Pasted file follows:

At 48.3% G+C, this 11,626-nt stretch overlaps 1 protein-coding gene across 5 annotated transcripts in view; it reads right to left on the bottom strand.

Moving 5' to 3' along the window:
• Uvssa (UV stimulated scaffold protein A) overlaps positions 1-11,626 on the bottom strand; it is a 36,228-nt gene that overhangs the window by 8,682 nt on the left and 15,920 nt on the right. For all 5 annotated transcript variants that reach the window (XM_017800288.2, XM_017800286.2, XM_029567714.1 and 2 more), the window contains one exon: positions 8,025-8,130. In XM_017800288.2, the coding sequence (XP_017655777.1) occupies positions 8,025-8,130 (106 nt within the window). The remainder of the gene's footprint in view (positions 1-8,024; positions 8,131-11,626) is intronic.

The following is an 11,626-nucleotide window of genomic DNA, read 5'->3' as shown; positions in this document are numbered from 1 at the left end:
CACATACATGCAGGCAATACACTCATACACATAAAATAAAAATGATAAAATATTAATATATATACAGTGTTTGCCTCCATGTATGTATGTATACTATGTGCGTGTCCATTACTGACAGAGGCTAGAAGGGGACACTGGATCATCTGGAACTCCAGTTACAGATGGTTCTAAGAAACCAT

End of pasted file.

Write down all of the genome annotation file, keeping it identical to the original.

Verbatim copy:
At 48.3% G+C, this 11,626-nt stretch overlaps 1 protein-coding gene across 5 annotated transcripts in view; it reads right to left on the bottom strand.

Moving 5' to 3' along the window:
• Uvssa (UV stimulated scaffold protein A) overlaps positions 1-11,626 on the bottom strand; it is a 36,228-nt gene that overhangs the window by 8,682 nt on the left and 15,920 nt on the right. For all 5 annotated transcript variants that reach the window (XM_017800288.2, XM_017800286.2, XM_029567714.1 and 2 more), the window contains one exon: positions 8,025-8,130. In XM_017800288.2, the coding sequence (XP_017655777.1) occupies positions 8,025-8,130 (106 nt within the window). The remainder of the gene's footprint in view (positions 1-8,024; positions 8,131-11,626) is intronic.

The following is an 11,626-nucleotide window of genomic DNA, read 5'->3' as shown; positions in this document are numbered from 1 at the left end:
CACATACATGCAGGCAATACACTCATACACATAAAATAAAAATGATAAAATATTAATATATATACAGTGTTTGCCTCCATGTATGTATGTATACTATGTGCGTGTCCATTACTGACAGAGGCTAGAAGGGGACACTGGATCATCTGGAACTCCAGTTACAGATGGTTCTAAGAAACCAT